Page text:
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Sep 182020
 

Some covers are more equal than others. Good, Better, Best looks at three covers and decides who takes home the gold, the silver, and the bronze.

Madonna's "Music"

Madonna’s eighth album Music (the one with the cowboy hat) turns 20 today. She worked on it while pregnant with her son Rocco (and yes, she was pregnant when the music video was recorded). Before its official release date, preliminary recordings of the album were leaked on Napster (remember those days?). Despite this, the album sold plenty of copies, reaching triple platinum status.

The title track, and first single, “Music” was inspired by Madonna’s experience at a Sting concert, watching the audience engage with Police classics. At this writing, it’s also Madonna’s last number one single, which I’m actually surprised by–what, not enough “Hung Up” or “4 Minutes” fans out there? Nevertheless, today we celebrate the song that encouraged us to “put a record on” (before Corinne Bailey Rae did) with three covers.
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Sep 112020
 
Kenton Chen

Even all these years later, “Like a Virgin” remains one of Madonna’s most iconic songs. The lead-off single from the album of the same name, her second, it was her biggest hit to date and sold more copies than any of her songs until “Like a Prayer.” Everyone is familiar with the instantly recognizable synthesized bass line and the chorus that producer Nile Rodgers didn’t think was catchy enough.

Scary Pockets are a funk band who perform covers on YouTube with guest vocalists. For this version they enlisted Kenton Chen, of the a cappella TV competition The Sing Off and Postmodern Jukebox fame.

The band dispenses entirely with the famous bassline, replacing it with a funky bassline that skips a beat. Chen mostly sticks to the original melody in the verses. But the chorus is even less conventional, with both the band and Chen deviating from the original song.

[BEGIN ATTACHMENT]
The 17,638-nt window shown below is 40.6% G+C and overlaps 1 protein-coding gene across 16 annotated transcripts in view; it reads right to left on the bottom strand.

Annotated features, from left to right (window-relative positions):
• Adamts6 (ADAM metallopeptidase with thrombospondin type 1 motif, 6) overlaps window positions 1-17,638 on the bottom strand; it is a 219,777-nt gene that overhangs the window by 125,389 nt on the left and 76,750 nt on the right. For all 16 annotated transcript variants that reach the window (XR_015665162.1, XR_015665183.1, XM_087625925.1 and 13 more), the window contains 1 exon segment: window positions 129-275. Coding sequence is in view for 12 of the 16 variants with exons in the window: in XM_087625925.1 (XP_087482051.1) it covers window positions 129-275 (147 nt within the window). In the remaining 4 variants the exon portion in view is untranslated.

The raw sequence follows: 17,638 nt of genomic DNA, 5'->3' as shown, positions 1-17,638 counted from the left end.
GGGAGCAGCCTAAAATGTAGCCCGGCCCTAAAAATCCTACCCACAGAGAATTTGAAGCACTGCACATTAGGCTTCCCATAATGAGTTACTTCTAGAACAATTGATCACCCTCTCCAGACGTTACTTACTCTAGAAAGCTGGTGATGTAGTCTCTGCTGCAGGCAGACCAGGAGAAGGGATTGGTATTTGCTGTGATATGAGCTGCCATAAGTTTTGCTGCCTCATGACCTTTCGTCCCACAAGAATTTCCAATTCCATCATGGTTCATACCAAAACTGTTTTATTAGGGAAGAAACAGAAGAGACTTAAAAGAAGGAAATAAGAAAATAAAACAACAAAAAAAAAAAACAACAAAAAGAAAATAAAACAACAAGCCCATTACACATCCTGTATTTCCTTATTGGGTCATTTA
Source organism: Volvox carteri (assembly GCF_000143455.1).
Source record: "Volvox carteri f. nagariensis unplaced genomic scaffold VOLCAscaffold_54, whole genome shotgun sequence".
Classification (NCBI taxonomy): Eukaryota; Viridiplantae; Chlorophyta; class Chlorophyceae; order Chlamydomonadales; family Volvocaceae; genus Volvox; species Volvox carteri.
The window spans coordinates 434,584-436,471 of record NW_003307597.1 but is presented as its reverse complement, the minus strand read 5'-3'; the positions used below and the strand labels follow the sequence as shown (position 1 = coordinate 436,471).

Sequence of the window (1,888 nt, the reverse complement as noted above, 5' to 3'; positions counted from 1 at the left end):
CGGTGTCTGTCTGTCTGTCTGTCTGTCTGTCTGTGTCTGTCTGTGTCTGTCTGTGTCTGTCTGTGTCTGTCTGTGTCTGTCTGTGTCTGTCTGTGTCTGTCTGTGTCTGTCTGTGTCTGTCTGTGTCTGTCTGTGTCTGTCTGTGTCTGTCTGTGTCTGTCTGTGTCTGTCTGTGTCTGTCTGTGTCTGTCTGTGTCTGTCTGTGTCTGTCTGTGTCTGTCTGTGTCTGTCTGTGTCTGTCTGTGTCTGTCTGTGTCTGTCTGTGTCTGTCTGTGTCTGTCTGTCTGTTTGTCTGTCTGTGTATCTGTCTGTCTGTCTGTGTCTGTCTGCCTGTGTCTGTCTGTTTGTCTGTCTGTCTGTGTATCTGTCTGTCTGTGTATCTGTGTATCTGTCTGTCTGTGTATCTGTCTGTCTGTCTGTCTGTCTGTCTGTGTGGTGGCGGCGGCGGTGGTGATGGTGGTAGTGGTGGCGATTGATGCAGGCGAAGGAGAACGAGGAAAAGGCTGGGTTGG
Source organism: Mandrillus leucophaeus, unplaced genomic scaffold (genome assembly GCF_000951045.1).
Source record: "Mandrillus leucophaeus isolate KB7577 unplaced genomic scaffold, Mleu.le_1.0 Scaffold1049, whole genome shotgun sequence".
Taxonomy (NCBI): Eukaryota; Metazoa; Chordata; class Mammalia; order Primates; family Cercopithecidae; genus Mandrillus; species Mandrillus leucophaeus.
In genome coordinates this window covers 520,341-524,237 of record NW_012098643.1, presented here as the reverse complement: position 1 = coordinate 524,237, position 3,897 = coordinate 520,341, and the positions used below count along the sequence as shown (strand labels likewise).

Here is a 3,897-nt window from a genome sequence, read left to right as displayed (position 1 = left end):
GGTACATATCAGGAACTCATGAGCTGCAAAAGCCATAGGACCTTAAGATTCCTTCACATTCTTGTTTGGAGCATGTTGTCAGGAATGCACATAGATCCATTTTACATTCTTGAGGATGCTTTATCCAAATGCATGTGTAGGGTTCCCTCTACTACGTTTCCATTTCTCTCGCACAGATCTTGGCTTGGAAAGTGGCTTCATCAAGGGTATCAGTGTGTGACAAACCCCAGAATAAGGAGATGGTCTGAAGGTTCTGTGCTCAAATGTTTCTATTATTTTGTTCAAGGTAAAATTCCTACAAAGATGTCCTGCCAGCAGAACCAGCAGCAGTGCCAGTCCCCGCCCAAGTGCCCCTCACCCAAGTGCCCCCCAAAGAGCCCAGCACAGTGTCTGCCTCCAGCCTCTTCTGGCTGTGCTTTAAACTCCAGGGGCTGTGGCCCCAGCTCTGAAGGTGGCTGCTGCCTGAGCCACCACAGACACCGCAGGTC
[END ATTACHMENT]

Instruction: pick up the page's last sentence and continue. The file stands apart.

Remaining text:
About two minutes in there’s a breakdown and the song turns into an extended funk jam, with the van vamping on the groove and Chen improvising through the song’s famous hook as the song slowly fades out.

This version of “Virgin” is remarkably different. It may take a bit to get into, because of how distinct it is, but the song shortly reveals itself as a pretty great cover.

Jul 132020
 

That’s A Cover? explores cover songs that you may have thought were originals.

Madonna's "Ray of Light"

Madonna’s seventh album, Ray of Light, marked a turning point in her life and style of music. Ahead of writing this album, Madonna was preparing for her role in Evita, a film adaption of the musical about the life of first lady of Argentina, Eva Perón, and had her first child. She was learning about the Kabbalah school of thought and Hinduism as well as experimenting with different musical styles.

The Ray of Light album includes electronic and dance elements and shows off a wider vocal range (thanks in part to Madonna’s vocal training for Evita). Critics showed it love, calling it “adventurous,” “mature,” and crediting it with bringing electronica to the mainstream. The album cleaned up at the Grammy Awards winning Best Pop Album and Best Recording Package as a whole and Best Dance Recording and Best Short Form Music Video for the title track.